Live Review: Battles

ICA, London. April 20th

[a]Battles[/a] look sombre. Multi-instrumentalist Ian Williams is scowling in a black suit, guitarist Dave Konopka looks like he might burst into tears at any moment and drummer John Stanier is so perma-stern you get the impression he would look like he was attending a funeral even if he was dressed as Rastamouse. So an ominous dirge of rumbling minor-key finger-tapped chords and sepulchral organs suggest that tonight might be a requiem for former member Tyondai Braxton – the closest thing this phenomenal live band had to a singer – rather than triumphant return gig.

And given that their new album ‘Gloss Drop’ features a stellar cast of guest vocalists who are unlikely to be at such a low-key launch (a more bells-and-whistles tour will follow in June), they could be forgiven for looking slightly distressed. Blonde Redhead’s Kazu Makino might not be present, but during ‘Sweetie & Shag’ her image is projected onto two monolithic screens at the back of the stage, and the audio visual ‘sample’ is manipulated by the band. They try the same manoeuvre with Matias Aguayo on new single ‘Ice Cream’ but there’s a noticeable disconnect between the image and sound. Perhaps they’re over-thinking this problem.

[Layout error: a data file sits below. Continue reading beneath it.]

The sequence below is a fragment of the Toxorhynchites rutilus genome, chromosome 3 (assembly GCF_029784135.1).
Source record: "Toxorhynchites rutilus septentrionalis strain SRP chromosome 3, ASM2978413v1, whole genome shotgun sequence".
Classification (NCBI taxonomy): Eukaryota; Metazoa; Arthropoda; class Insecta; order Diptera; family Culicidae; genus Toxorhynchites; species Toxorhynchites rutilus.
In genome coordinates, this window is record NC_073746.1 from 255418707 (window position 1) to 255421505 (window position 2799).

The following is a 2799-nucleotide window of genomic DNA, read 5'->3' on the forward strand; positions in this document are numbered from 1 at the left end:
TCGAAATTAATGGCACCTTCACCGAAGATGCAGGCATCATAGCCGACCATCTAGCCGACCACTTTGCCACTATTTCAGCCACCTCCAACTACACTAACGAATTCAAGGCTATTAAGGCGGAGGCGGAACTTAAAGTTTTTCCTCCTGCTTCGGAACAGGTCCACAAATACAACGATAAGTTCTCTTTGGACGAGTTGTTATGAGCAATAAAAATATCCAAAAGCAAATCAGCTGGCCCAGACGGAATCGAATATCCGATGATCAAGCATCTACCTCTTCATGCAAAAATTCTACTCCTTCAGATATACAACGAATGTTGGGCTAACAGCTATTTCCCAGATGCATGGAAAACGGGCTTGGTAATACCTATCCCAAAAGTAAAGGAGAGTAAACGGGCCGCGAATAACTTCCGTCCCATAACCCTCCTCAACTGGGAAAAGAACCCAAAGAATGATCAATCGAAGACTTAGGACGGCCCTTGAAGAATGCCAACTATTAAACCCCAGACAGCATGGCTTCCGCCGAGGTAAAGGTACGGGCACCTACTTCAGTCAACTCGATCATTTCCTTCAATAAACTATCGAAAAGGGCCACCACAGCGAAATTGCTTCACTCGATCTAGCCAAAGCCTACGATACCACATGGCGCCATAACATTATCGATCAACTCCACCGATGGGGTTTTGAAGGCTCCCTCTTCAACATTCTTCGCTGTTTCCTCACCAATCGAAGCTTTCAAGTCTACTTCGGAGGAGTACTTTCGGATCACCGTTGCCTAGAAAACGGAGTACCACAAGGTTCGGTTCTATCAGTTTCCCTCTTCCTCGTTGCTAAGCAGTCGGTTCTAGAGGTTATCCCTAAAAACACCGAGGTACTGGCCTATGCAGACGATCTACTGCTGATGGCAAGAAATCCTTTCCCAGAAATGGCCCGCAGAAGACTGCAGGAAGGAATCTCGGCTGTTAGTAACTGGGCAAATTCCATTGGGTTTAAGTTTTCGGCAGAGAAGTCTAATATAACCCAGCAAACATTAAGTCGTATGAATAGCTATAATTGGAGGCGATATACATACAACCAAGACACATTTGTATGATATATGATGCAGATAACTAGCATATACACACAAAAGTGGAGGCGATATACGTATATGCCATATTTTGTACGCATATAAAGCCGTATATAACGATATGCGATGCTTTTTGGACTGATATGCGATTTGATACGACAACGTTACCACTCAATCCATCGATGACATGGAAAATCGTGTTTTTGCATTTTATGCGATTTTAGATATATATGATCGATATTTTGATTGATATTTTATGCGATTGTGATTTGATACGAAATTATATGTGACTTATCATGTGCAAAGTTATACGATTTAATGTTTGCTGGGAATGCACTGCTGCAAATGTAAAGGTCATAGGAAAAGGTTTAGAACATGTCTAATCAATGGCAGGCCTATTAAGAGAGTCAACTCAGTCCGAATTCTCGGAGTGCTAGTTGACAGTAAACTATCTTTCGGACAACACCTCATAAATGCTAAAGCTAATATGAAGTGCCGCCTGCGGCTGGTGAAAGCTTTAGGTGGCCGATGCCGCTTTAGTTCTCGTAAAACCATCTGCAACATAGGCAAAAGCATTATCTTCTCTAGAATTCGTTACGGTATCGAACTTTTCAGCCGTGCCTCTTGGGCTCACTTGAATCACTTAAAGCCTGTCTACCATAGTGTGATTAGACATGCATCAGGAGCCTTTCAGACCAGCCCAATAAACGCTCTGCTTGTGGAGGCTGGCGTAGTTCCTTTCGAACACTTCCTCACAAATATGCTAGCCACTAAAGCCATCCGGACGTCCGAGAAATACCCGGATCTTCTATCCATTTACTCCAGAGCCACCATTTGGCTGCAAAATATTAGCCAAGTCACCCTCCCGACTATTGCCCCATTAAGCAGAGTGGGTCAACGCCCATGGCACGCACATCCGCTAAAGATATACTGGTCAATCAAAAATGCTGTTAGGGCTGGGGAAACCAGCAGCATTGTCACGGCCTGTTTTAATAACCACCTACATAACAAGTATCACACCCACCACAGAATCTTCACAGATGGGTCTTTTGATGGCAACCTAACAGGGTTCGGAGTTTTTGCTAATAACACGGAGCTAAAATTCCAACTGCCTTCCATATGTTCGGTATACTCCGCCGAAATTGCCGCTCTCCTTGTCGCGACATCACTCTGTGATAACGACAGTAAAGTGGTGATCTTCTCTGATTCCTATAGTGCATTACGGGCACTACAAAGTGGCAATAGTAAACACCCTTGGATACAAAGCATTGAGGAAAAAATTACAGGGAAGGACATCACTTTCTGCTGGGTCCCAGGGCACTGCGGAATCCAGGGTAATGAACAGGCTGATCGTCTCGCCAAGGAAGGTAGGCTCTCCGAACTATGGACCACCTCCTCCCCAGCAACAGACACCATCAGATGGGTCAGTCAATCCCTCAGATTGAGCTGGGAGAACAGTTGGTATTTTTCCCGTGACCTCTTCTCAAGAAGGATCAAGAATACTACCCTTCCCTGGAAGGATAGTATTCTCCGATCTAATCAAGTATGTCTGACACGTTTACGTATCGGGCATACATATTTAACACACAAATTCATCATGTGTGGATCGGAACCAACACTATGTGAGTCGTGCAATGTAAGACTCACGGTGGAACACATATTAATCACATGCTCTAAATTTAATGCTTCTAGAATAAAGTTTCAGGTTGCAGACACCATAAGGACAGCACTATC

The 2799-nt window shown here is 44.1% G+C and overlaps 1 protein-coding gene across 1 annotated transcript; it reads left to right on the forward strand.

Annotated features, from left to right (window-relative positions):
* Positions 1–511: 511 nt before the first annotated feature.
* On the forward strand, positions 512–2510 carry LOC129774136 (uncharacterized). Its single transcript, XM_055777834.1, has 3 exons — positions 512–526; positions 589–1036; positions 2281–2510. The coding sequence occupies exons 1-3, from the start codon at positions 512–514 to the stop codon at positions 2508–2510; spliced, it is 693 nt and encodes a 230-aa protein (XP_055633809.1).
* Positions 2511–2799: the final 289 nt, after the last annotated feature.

As befits a very modern band, [a]Battles[/a] cause a peculiar dysfunction in their fans: cine-thesia. Like its homophone synaesthesia, this is a mix-up in the neural networks – but instead of tasting colours or smelling flavours, sufferers hear movie scenes. All of [a]Battles[/a]’ tunes suggest movie mash-ups, and tonight ‘Inchworm’ conjures up Point Blank’s Lee Marvin prowling through the neo-Tokyo of Akira, while ‘Futura’ has Tusken Raiders inhabiting Fritz Lang’s Metropolis. Battles are so good at packing out the theatre inside your brain they don’t need a literal picture-show backdrop (although the place goes wild when [a]Gary Numan[/a]’s craggy face flickers into being for ‘My Machines’).

Probably the most satisfying track of the evening is the encore of ‘Sundome’. Presumably because guest vocalist Yamantaka Eye of Boredoms lives in a wooden shack up a mountain in Japan, he was hard to get hold of for his video shoot. Instead, the trio use [a]The Chemical Brothers[/a]’ solution to the same problem: ignore the lack of vocalist and just use his messianic chanting as yet another channel of raw material to fuck up live. These vocal issues are really of secondary importance, however: tonight, musically, the new-look [a]Battles[/a] line-up have proved gloriously that, even if they’re not smiling about it, they’re going to have their Hollywood (un)ending.

John Doran